Study: Microbloggers are really boring
The Helsinki Institute for Information Technology finds that people tend to update their statuses with "mundane" messages. Well, on Jaiku, anyway.
A study from the Helsinki Institute for Information Technology has found that most microbloggers are updating their status with "mundane" messages.
Curiously, the Finnish institute chose to examine the also-ran microblogging platform Jaiku. In sifting through 400,000 messages on Jaiku, HIIT found that the most common messages users send out include the words "working," "home," "work," "lunch," and "sleeping."
"Microblogging works because of the total control users have over their postings, but it is a hobby that seems to require a significant investment of time which many cannot afford," the Institute said in a statement.
Jaiku is now a shadow of its former self, some two years after it was acquired by Google. According to the site's About page, it's "maintained by volunteer Google engineers on their spare time," after the Web giant decided at the start of the year that a half-dozen company also open sourced its code base, putting the future of the service "in developer hands.", Dodgeball, and Google Video weren't contributing to its brand or bottom line. In March, the service was moved to Google's App Engine. The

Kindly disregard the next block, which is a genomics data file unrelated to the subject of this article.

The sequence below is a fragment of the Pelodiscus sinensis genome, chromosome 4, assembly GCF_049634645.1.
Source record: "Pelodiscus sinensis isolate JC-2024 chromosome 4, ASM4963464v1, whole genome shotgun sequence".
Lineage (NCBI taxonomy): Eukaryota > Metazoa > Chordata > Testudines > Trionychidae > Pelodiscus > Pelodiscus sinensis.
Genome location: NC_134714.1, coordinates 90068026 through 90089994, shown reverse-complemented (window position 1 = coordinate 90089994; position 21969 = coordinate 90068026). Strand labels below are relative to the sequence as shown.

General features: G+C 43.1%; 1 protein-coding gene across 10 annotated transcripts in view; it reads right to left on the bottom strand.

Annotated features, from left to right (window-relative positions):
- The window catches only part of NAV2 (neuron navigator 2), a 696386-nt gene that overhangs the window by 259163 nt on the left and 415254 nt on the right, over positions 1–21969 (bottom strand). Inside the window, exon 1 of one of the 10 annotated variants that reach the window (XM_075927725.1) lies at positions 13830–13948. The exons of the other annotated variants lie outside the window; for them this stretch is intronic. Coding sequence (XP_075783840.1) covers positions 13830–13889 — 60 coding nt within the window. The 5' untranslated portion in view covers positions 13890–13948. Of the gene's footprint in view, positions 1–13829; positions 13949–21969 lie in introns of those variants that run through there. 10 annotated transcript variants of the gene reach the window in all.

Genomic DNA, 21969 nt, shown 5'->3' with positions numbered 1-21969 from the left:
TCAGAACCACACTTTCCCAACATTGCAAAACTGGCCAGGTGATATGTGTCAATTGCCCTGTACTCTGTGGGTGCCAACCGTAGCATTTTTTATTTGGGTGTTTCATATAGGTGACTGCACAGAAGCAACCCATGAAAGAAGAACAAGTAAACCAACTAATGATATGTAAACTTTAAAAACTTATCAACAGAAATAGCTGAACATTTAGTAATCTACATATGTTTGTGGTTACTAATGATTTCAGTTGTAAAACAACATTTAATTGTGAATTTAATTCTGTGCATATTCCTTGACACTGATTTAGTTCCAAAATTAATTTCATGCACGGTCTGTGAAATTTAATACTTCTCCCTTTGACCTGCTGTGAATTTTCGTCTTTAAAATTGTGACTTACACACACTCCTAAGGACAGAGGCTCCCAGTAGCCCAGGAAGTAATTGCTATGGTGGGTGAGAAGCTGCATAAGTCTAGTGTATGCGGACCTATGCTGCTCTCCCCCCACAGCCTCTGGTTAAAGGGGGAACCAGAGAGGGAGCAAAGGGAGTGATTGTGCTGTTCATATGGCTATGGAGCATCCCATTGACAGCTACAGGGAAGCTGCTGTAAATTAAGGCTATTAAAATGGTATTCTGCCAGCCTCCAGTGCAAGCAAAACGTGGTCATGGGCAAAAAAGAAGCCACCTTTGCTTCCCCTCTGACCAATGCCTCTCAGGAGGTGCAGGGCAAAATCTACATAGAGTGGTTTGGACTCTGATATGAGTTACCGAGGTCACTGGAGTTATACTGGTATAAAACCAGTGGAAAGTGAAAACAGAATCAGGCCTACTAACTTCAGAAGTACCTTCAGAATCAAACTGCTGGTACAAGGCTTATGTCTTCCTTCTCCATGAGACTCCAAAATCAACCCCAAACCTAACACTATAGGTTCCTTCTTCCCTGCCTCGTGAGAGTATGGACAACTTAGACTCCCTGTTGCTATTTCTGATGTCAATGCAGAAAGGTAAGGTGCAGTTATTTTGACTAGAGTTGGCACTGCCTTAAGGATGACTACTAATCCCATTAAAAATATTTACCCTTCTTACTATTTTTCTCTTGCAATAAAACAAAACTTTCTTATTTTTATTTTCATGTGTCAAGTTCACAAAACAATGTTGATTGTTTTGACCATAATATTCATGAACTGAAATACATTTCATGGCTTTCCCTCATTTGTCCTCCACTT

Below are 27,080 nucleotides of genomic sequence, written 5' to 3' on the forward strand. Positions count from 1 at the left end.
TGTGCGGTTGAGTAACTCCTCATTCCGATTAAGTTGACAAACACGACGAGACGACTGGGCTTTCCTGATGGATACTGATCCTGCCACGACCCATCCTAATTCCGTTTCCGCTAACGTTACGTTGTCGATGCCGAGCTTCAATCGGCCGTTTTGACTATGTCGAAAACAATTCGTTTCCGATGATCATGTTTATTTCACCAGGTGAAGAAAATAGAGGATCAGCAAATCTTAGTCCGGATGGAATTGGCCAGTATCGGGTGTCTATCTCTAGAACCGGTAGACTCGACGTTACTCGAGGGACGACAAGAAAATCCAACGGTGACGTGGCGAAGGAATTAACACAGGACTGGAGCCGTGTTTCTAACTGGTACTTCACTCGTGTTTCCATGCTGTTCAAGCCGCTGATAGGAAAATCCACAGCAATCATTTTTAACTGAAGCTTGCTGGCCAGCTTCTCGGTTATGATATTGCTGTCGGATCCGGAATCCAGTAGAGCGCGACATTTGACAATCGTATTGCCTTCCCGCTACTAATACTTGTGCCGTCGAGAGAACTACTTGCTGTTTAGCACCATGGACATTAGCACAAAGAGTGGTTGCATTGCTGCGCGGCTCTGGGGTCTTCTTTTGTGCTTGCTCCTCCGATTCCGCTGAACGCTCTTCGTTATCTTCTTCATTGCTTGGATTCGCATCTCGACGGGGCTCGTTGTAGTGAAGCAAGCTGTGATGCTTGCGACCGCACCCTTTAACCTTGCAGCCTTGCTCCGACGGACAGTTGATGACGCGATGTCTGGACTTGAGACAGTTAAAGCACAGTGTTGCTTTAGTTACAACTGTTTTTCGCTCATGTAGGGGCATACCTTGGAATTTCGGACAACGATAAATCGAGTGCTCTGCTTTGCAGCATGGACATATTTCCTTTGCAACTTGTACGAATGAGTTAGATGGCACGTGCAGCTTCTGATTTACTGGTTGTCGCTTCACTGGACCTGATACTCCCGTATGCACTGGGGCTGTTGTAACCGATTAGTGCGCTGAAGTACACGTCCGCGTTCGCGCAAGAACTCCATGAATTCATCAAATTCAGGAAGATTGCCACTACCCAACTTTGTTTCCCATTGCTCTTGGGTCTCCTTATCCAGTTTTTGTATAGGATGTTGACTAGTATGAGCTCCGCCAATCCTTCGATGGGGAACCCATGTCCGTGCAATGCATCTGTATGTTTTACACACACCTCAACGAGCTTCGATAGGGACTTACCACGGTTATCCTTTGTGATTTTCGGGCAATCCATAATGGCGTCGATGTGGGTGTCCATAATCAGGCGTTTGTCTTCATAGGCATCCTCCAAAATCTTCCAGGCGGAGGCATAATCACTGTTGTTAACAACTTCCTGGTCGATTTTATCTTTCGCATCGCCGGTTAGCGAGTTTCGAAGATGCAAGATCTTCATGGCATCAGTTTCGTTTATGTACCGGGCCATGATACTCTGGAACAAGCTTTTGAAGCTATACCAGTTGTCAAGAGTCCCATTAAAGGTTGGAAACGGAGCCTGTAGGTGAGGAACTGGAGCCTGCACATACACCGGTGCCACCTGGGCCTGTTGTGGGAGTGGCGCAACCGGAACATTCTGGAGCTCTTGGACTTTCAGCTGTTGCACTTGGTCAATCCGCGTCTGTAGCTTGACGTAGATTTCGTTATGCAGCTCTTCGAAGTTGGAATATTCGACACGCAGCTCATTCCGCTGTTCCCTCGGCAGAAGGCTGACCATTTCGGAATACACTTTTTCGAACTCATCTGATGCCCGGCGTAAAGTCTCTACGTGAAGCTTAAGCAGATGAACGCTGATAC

As valuable as the Institute's finding might be to Jaiku users, Twitter is the dominating force in the microblogging space. The Institute didn't analyze tweets, making the study less applicable to the entire population of microblog users.
That said, earlier this year the Oxford University Press studied 1.5 million tweets to see which words were found most frequently on the popular service. Aside from obvious words like "the," "it," "and," and "to," the organization found that "work", one of the top words on Jaiku, is also a top term on Twitter. It was included in over 26,000 tweets the organization analyzed and was one of the most-used terms on the site. One of the least-used terms Oxford found in its study was "running." It was included in just 3,195 of the 1.5 million tweets it researched.
The study from the Helsinki Institute for Information Technology will be available in an upcoming issue of the Personal and Ubiquitous Computing Journal.